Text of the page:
Where Japan isn’t all that Japanese
We take it for granted so naturally that the islands of Okinawa are and integral part of Japan, that we are mostly not aware of the fact that it’s been less than 150 years since they became part of the Japanese Empire.
Until then the archipelago of the Ryūkyū islands had been a – more or less – independend kingdom for about 450 years, maintaining at least just as strong links to China and even paid tribute to the country for quite some while (without ever being occupied by China). From the early 17th century, however, Japanese influences became stronger.
With the integration of Okinawa into the Japanese state (which happened in several steps from 1871 to 1879), also the typical culture of the islands gradually perished. Latest by the time of the heavy battles for the islands at the end of World War II. and the subsequent occupation by US-troops, the face of the islands changed tremendously. The main island, Okinawa (which lent its name to the whole of the archipelago), was hit hardest. Naha, the capital of the prefecture Okinawa, is located here – and some large US-military bases, even today. Not all of the locals are that much of favour of the occupying forces and make Japan struggle between the comfort of protecting foreign forces and the burdens of occupation.
Even with a fair amount of goodwill, one has to admit that Naha is, even by Japanese standards, a rather unaesthetic example of a Japanese city. That’s not just because the city is (like most other Japanese cities) lacking a recognisable amount of city planning and because US-American living habits and Japanese urban development are obviously not going too well together. Part of the optical impression one gets is also impaired by the tropical climate that doesn’t agree with modern construction materials (i.e. steel and and concrete).
With its 320,000 inhabitants Naha is the biggest city of Okinawa – more than a fifth of the prefecture’s population lives in Naha.
All these details just up front, to make sure nobody is wondering why some things are a bit different in Okinawa and should not be compared with the rest of Japan. The castle of Naha (or, the castle of Shuri, to be precise), which you are about to see here, is no exception.
What’s a district of today’s Naha, used to be an independent city – what’s more: it was the capital of the island kingdom: Shuri. The palace and castle here is an UNESCO World Heriate Site and it dates back to the late 14th century. During its eventful history Shuri castle (首里城 / しゅりじょう) burned down repeatedly (e.g. 1453, 1660, 1709 and again during the battles for Okinawa in 1945), was, however, rebuilt each time and even expanded. It is the largest of all the fortifications on the islands.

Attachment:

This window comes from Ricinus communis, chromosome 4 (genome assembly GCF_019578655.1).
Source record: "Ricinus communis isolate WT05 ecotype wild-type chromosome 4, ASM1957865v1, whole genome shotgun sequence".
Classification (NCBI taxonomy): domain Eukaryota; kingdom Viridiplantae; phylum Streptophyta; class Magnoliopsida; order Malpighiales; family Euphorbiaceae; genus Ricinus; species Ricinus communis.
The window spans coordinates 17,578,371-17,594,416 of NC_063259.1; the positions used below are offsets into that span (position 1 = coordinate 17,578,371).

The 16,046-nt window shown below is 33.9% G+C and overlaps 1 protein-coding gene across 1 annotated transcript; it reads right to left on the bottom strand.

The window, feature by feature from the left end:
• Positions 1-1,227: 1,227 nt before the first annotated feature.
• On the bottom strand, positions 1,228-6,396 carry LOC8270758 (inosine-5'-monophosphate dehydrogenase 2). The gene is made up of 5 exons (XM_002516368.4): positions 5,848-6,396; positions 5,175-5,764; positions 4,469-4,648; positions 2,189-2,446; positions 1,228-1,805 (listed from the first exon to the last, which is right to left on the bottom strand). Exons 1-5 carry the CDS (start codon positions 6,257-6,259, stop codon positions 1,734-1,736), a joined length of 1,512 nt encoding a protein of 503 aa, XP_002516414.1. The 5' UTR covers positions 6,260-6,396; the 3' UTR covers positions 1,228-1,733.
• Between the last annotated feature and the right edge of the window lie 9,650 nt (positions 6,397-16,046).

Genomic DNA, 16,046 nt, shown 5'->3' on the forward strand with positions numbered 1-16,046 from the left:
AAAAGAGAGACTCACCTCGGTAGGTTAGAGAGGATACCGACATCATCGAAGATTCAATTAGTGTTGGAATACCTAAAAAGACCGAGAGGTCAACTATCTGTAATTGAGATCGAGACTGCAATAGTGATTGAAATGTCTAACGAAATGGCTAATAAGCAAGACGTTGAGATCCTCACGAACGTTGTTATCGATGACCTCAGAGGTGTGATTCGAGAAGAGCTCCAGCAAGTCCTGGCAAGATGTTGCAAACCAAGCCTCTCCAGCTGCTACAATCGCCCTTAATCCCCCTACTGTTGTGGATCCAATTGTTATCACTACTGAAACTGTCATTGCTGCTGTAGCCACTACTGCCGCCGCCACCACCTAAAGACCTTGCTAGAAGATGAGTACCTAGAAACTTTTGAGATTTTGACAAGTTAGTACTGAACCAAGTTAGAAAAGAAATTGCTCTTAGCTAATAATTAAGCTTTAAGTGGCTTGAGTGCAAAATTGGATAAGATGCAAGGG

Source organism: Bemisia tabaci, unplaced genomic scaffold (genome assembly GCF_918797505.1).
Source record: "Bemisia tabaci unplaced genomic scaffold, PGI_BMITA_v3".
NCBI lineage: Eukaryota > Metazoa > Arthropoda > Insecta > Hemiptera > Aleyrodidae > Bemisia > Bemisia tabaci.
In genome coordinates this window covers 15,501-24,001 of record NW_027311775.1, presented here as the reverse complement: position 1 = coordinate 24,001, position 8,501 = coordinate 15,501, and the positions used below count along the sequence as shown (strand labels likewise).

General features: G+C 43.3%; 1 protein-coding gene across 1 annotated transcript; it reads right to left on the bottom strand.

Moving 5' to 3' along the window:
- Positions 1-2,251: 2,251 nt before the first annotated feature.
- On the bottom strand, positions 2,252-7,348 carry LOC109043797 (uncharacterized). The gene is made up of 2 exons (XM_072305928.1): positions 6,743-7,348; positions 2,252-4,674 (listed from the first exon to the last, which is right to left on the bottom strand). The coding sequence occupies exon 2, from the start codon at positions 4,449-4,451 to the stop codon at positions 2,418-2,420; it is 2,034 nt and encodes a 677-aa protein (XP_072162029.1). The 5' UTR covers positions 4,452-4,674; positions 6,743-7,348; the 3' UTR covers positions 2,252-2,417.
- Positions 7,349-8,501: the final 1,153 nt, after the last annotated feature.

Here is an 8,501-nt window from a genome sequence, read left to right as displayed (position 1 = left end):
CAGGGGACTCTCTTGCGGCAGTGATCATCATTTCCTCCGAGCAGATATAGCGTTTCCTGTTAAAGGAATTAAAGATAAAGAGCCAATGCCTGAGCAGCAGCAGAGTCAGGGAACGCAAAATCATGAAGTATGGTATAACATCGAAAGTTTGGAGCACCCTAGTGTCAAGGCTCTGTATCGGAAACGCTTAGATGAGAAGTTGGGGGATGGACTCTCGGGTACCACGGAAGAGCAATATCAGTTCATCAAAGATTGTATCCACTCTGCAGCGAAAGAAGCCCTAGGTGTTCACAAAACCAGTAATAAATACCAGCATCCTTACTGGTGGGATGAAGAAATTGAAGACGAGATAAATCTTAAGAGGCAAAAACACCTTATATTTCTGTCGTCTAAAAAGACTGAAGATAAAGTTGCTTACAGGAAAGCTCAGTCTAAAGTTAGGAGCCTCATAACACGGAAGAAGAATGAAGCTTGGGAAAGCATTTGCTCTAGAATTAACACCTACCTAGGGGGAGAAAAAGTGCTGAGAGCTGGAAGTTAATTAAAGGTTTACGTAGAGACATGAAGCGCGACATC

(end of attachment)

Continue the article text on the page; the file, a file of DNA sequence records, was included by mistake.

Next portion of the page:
While the University of Okinawa moved to the grounds of Shuri castle after war, the Shureimon (守礼門 / しゅれいもん) was reconstructed in 1958 as the first of the historic buildings on the castle’s walls (it was undergoing restoration during my visit – hence there wasn’t much to be seen of it). In 1992 also the main building of the palace was reconstructed, which also was reason enough to open the castle complex to the public.
Also in our days the castle is, step by step, being rebuilt and extended to its origin dimensions. But even without the mostly wooden buildings that have been reconstructed in recent years, the castle is a quite breathtaking complex. It’s only here in Okinawa that Japan can adorn itself with fortification walls of such an aesthetic and harmonic shape. When newly constructed, these walls are almost snow-white, but due to the steady battle with nature’s forces they turn almost black in just a few years.
Usually one gains access to the castle’s grounds via the above-mentioned Shureimon (守礼門 / しゅれいもん) and passes the stone gate, Sonohyan-utaki (園比屋武御嶽 / そのひゃんうたき) (which is an UNESCO World Heritage Site itself) on the left hand side, before entering the actual fortification walls at the Kankai-mon (歓会門 / かんかいもん). A wide stair-case leads up to the Zuisen-mon (瑞泉門 / ずいせんもん), which,via a small square, leads to the “waterclock gate” (Rōkoku-mon / 漏刻門 / ろうこくもん) and to the core of the castle, the actual palace buildings.
That may sound just like a boring list of gates and their names. But in fact this way already lets you dive into another, very special world that cannot be found elsewhere. It’s worth taking your steps slowly and enjoying this quaint atmosphere.